May 18, 2012

Ben and Joy's, Mt. Sterling, Ohio, near Deer Creek State Park



In Mt. Sterling, Ohio, revisit the 1950s and have a great breakfast or lunch (or supper) at Ben and Joy’s Restaurant on the corner of the main intersection in town (Rts. 62 & 56).  Sandwiches are around $4.00. Grilled cheese and grilled bologna (how long since I’ve had that!) for $2-something. 
           
The lunch buffet was $9.00—a good deal. We were there a little after 1:00, and, though the food was a bit tepid, it was tasty. The fried perch and chicken were moist and tender, in spite of sitting out awhile, and the baked beans were excellent. There was plenty to choose from at the salad bar.

When we entered, the place was still about half full, and it seemed every customer was local. The familiarity and good cheer among the people were right out of Mayberry. I’ve eaten at quite a few Mom & Pops, but no place surpasses Ben and Joy’s for an amiable atmosphere and good food.

About 7 - 10 days ago, these wildflowers were all over south-central Ohio, along two-lane roads and at the park itself. What are they?

12 comments:

altadenahiker said...

I see places like this and think of Blandinsville, Illinois -- the first place I ever heard of or tasted twice-baked potatoes and biscuits and gravy. Fond memories.

Banjo52 said...

AH, What could be better? Or a better place to discover them? And someday you're gonna write about Indiana and Illinois . . . right?

Jean Spitzer said...

Yellow.

I actually have never eaten many of the foods you mention, so it wouldn't be nostalgia for me, but discovery.

Kitty said...

aw, that's nice. I love places like that. Though the grilled cheese and bologna sounds....not so healthy

It sounds like a restful place to be, and to while away a summer day. Blissful!

Banjo52 said...

Jean, thanks. I was thinking purple.

Jean and Kitty, yeah, it ain't health food, but the taste plus the nostalgia . . .

Pasadena Adjacent said...

Whenever I see store fronts that look like those, empty and quaint, I start running real estate numbers through my head and art studio fantasies. Or a nice place to age and die. I have many trailer courts in SoCal and beyond that I think might work. Peoria; I could go gray AND have river front property.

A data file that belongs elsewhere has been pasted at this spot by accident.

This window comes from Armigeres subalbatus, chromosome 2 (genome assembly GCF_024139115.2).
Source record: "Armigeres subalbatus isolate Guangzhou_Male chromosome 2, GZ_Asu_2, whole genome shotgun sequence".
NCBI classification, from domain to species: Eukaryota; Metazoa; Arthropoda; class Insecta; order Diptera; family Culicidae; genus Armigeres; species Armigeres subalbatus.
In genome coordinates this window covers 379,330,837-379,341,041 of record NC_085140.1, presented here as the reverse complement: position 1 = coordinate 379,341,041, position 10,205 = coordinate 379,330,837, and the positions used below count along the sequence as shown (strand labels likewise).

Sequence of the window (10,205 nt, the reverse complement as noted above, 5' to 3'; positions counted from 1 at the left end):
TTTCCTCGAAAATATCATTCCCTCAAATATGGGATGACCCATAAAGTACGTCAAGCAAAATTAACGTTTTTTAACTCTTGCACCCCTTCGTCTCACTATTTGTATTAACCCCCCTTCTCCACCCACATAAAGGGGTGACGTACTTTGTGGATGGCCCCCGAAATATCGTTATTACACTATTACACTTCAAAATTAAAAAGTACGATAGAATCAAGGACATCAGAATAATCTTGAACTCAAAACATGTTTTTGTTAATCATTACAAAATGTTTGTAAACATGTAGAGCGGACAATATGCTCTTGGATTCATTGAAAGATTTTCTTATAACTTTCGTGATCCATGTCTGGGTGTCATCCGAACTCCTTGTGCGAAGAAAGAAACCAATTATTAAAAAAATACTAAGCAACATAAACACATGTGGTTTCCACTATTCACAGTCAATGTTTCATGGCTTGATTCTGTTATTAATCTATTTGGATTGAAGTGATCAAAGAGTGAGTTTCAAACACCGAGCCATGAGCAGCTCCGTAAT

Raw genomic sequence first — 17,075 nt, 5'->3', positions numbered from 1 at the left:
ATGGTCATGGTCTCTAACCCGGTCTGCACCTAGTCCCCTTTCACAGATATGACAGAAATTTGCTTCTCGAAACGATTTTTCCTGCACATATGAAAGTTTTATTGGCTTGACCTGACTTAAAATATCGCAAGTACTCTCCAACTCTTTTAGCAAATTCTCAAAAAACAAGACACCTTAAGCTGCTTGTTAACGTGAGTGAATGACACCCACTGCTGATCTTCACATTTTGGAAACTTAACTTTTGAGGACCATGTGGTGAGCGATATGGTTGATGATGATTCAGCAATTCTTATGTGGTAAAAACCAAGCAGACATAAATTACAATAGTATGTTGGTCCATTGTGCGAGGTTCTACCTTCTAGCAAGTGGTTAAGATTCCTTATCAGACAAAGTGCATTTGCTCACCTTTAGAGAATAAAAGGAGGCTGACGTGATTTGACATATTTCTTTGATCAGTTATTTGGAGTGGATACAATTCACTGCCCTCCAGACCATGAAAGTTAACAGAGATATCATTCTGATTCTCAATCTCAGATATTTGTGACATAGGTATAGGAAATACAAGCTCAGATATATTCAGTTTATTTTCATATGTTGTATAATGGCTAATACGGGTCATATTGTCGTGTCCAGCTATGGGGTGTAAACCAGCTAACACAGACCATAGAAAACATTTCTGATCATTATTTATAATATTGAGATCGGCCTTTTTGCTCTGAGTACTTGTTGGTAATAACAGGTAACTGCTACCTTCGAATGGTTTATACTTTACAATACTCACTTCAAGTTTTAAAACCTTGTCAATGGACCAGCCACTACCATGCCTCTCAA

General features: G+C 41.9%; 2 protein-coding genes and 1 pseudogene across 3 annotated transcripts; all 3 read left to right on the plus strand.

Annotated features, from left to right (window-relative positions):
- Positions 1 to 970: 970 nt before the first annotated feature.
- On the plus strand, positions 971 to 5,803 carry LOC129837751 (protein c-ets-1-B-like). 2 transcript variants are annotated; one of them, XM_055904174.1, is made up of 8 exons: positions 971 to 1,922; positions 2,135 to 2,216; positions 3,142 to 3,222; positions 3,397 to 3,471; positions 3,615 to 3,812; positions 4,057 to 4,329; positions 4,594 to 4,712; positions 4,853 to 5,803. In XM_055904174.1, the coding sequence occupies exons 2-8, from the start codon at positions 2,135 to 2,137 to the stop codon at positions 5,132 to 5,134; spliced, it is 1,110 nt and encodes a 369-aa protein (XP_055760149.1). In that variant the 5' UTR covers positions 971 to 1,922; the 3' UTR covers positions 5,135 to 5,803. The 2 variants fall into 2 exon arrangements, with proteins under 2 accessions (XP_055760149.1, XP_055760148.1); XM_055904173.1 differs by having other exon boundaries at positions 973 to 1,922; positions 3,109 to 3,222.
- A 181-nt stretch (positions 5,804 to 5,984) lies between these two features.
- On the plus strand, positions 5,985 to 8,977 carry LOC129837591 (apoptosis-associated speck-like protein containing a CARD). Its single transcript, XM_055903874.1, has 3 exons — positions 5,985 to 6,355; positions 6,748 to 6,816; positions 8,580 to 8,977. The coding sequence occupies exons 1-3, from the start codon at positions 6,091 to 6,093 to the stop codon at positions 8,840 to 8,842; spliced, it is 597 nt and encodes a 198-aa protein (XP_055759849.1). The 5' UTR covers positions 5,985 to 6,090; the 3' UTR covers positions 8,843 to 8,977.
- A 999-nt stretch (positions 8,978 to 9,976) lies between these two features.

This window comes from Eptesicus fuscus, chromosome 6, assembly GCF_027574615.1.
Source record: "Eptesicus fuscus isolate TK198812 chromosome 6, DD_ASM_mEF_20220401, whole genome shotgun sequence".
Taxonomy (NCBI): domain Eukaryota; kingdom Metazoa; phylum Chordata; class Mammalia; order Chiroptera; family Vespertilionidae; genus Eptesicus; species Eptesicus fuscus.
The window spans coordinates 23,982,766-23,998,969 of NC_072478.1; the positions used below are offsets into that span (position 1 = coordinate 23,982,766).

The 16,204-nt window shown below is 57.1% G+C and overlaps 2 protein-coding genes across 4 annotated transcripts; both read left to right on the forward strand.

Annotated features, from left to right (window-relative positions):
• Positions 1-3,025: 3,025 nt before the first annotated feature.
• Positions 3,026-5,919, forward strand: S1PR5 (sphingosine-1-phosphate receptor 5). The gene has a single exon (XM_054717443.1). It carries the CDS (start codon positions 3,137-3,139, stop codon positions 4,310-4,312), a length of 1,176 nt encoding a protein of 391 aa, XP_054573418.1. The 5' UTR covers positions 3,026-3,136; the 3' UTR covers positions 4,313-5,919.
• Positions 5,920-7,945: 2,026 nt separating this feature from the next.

Guilty pleasure: Ramona and I used to go to the nearby Temple City (founded by mormons) and order double fried fries. Then they dumped the lunch counter. Haven't had them since

Pasadena Adjacent said...

Ramona's my mother - Big Fred is my father

Banjo52 said...

PA, the end of double-fried fries is a tragic story (tho' I've never had them, maybe never heard of them till now).

I don't know about Illinois, but southern Indiana and Ohio might have great deals for the kind of retreat you're thinking about. Marietta, Ohio is esp. promising. Portsmouth, Ohio has seen better days and might have great deals on the river. Leavenworth and Corydon, Indiana on the river--very, very small, but . . . Evansville, IN is bigger, but not too big, and might be cheap and has a university. Don't mean to take your quip too seriously--I'm just sayin' . But come on, you couldn't part with SoCal at this point . . .

RuneE said...

I ever I come to Ohio I shall know where to eat ... :-)

So far I have only visited Michigan, California, Washington (state), New Jersey and New York.

Pasadena Adjacent said...

I like Reno. I saw a trailer park right past where the Dohner party tragedy on the way to Lake Tahoe that was rather appealing. You are right - nit would be alien for a western girl to leave her western town

Brenda's Arizona said...

Grilled bologna? Why?

Banjo52 said...

Rune, I'd be interested to hear what cities or towns in those states. But please don't ask how many places I've been to in Norway (or all of Scandinavia).

PA, I've never been to the Tahoe area either, but I've heard good things.

Brenda, I enjoy your conciseness. However, try it. I haven't had it for decades, but I used to love it. Of course, I loved Spam too, and now it's basically a virus.

Brenda, grilled anything . . .

Brenda, if you have to ask the question . . .

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